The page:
Monday 8 October 2012

Work Consultation

As many of you may remember, I ran a consultation on this blog some time ago, asking about work with long term fluctuating conditions or disability. It received over 250 responses.

Most people said they would like to "work" but that they either could not possibly now hope to work at all or that "work" as understood in our society simply does not suit or accommodate people with mental or physical illness.

However, five ideas came up time and time again :

1) Working from home - In 2012, many commented that it is ridiculous that businesses don't do more to allow people with illnesses or disabilities to work from home. With email, Skype and video conferencing, intranets and disability aids, it is perfectly possibly - indeed cheaper for many businesses - to facilitate home working.

However, the concept of "part time" or "full time" work as understood by most businesses does not fit with long term, unpredictable conditions. Any work would need to be utterly flexible, allowing the employee to dip in and out as their conditions require. Some might work well very early in the morning but be useless by midday. Some might be able to work for an hour or two here and there. Some need work that they can do at night when symptoms make sleep impossible. Any work would need to be utterly flexible over a 24 hour period.

It was felt that many had great experience and expertise from a lifetime of work that was now going to waste.

Employers were as much a barrier to work as the conditions that make work so difficult. Much more had to be done to include businesses in any conversation about taking on sick or disabled employees.

A "Work Bank" allowing businesses to upload overflow work from peak times (ie data entry, paralegal, accountancy, design, etc) was suggested. Business could plan for busier times, and those looking for flexible work could log on, accept certain hours or chunks of work and "bank" hours towards an annual work goal.

2) Micro Businesses - Many felt that they had developed new skills since becoming chronically ill. Hobbies had become slightly more, but the benefit system simply didn't allow them to develop these into viable businesses. As soon as they started to earn any small income from these talents, they found themselves unable to develop them as they simply weren't confident enough to lose all benefits.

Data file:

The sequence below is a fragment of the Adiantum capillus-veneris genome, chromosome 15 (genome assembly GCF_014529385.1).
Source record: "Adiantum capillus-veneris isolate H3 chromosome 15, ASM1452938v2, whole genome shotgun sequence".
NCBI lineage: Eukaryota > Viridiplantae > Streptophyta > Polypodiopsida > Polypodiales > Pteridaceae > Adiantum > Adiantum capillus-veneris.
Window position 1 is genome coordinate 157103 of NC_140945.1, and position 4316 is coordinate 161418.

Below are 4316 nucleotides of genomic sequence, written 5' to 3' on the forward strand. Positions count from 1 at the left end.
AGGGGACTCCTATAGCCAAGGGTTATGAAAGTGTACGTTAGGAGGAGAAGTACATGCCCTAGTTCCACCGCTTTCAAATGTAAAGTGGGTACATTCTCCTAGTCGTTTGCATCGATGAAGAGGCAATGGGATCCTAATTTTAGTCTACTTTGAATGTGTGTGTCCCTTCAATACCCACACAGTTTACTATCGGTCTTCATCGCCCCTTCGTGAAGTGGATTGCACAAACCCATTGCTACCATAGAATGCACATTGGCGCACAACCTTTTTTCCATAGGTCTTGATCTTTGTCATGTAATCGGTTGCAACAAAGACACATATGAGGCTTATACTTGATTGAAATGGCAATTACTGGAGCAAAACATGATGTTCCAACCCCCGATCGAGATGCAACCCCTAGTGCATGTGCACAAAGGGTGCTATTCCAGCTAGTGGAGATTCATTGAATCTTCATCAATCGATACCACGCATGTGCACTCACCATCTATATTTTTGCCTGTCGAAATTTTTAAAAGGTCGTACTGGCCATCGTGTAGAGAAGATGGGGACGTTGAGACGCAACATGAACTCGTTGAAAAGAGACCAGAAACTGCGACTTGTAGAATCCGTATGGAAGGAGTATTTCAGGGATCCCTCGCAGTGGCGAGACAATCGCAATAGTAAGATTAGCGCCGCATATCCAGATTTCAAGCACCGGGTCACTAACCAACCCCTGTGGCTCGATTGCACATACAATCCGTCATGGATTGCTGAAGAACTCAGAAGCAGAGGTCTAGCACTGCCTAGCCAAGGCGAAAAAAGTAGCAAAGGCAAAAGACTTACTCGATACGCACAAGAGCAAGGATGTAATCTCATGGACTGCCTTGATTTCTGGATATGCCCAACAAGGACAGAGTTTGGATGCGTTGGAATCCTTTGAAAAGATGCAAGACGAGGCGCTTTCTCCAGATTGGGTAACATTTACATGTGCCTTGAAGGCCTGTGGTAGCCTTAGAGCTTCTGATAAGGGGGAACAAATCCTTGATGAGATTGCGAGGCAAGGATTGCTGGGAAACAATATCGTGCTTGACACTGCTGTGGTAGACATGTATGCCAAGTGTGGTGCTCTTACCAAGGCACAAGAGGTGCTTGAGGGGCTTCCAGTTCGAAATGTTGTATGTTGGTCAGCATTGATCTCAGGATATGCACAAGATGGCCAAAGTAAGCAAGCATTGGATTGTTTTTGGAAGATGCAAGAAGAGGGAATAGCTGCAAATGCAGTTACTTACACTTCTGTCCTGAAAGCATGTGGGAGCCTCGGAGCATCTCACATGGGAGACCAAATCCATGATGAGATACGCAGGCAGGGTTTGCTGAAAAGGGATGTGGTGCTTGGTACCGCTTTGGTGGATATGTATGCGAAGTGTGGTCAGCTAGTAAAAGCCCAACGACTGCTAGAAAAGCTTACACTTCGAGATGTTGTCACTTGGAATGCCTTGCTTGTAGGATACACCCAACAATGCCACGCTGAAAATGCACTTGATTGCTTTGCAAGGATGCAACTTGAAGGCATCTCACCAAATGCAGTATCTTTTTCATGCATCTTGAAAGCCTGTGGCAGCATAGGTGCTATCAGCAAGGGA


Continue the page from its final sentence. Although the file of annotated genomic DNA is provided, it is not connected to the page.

Many suggested a kind of small business co-operative, where those living with long term conditions wanting to develop small businesses could come together in an area and support one another. Some might be better able to take product to market, some might have great marketing skills, yet others might be creative but unable to physically participate.

A combination of small micro-loans, Access to Work, networking with others in the same position, business support and flexibility within the benefit system might allow these businesses to flourish. Might. But crucially, there needs to be a totally new approach to benefits and work that allowed space and accepts that those with significant barriers to work need a much less punitive benefit system with much less draconian marginal tax rates and sanctions.

3) Education and training - Often, when someone becomes chronically ill or their impairment means that their current job is no longer viable, they are simply thrown on the scrapheap. Every study shows that once someone with an illness or disability is excluded from the job market, it is many times harder to re-enter.